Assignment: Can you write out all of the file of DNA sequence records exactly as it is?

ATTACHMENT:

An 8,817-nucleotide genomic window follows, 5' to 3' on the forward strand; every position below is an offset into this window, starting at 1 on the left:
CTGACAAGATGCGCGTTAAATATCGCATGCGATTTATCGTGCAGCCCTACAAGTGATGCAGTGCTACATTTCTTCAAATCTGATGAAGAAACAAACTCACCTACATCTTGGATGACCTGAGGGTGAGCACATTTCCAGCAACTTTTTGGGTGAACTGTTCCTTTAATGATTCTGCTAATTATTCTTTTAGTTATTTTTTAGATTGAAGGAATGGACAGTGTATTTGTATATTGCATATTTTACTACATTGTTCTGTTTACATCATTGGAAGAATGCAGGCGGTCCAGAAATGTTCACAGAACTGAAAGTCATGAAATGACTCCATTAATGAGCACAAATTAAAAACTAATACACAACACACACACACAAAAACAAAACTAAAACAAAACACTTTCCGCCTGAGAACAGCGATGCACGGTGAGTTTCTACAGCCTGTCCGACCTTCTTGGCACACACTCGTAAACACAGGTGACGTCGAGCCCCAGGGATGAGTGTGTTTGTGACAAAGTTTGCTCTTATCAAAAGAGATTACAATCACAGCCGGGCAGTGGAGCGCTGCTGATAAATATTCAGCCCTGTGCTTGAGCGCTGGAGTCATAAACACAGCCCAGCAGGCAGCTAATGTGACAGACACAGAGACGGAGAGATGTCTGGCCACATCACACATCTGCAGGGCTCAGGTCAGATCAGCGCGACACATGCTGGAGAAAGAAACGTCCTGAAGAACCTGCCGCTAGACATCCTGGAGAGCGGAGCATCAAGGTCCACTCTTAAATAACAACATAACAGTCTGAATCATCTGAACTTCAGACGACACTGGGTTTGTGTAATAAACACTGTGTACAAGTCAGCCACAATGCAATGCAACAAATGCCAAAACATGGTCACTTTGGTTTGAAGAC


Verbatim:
An 8,817-nucleotide genomic window follows, 5' to 3' on the forward strand; every position below is an offset into this window, starting at 1 on the left:
CTGACAAGATGCGCGTTAAATATCGCATGCGATTTATCGTGCAGCCCTACAAGTGATGCAGTGCTACATTTCTTCAAATCTGATGAAGAAACAAACTCACCTACATCTTGGATGACCTGAGGGTGAGCACATTTCCAGCAACTTTTTGGGTGAACTGTTCCTTTAATGATTCTGCTAATTATTCTTTTAGTTATTTTTTAGATTGAAGGAATGGACAGTGTATTTGTATATTGCATATTTTACTACATTGTTCTGTTTACATCATTGGAAGAATGCAGGCGGTCCAGAAATGTTCACAGAACTGAAAGTCATGAAATGACTCCATTAATGAGCACAAATTAAAAACTAATACACAACACACACACACAAAAACAAAACTAAAACAAAACACTTTCCGCCTGAGAACAGCGATGCACGGTGAGTTTCTACAGCCTGTCCGACCTTCTTGGCACACACTCGTAAACACAGGTGACGTCGAGCCCCAGGGATGAGTGTGTTTGTGACAAAGTTTGCTCTTATCAAAAGAGATTACAATCACAGCCGGGCAGTGGAGCGCTGCTGATAAATATTCAGCCCTGTGCTTGAGCGCTGGAGTCATAAACACAGCCCAGCAGGCAGCTAATGTGACAGACACAGAGACGGAGAGATGTCTGGCCACATCACACATCTGCAGGGCTCAGGTCAGATCAGCGCGACACATGCTGGAGAAAGAAACGTCCTGAAGAACCTGCCGCTAGACATCCTGGAGAGCGGAGCATCAAGGTCCACTCTTAAATAACAACATAACAGTCTGAATCATCTGAACTTCAGACGACACTGGGTTTGTGTAATAAACACTGTGTACAAGTCAGCCACAATGCAATGCAACAAATGCCAAAACATGGTCACTTTGGTTTGAAGAC